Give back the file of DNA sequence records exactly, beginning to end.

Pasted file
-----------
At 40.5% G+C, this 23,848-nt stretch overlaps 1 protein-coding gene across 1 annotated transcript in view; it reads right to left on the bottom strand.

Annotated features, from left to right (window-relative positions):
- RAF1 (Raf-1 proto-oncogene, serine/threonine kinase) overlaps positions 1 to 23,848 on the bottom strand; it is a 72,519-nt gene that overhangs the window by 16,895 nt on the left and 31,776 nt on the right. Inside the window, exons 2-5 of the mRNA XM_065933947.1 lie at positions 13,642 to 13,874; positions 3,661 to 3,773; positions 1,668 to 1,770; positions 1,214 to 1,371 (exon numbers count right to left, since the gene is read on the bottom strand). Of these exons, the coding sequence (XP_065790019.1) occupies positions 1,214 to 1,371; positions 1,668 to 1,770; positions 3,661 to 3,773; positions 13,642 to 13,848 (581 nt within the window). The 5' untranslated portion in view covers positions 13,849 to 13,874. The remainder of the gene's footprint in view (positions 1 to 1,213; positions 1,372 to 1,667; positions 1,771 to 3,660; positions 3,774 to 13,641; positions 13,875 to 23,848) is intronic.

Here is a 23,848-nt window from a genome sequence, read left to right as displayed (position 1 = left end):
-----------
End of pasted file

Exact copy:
At 40.5% G+C, this 23,848-nt stretch overlaps 1 protein-coding gene across 1 annotated transcript in view; it reads right to left on the bottom strand.

Annotated features, from left to right (window-relative positions):
- RAF1 (Raf-1 proto-oncogene, serine/threonine kinase) overlaps positions 1 to 23,848 on the bottom strand; it is a 72,519-nt gene that overhangs the window by 16,895 nt on the left and 31,776 nt on the right. Inside the window, exons 2-5 of the mRNA XM_065933947.1 lie at positions 13,642 to 13,874; positions 3,661 to 3,773; positions 1,668 to 1,770; positions 1,214 to 1,371 (exon numbers count right to left, since the gene is read on the bottom strand). Of these exons, the coding sequence (XP_065790019.1) occupies positions 1,214 to 1,371; positions 1,668 to 1,770; positions 3,661 to 3,773; positions 13,642 to 13,848 (581 nt within the window). The 5' untranslated portion in view covers positions 13,849 to 13,874. The remainder of the gene's footprint in view (positions 1 to 1,213; positions 1,372 to 1,667; positions 1,771 to 3,660; positions 3,774 to 13,641; positions 13,875 to 23,848) is intronic.

Here is a 23,848-nt window from a genome sequence, read left to right as displayed (position 1 = left end):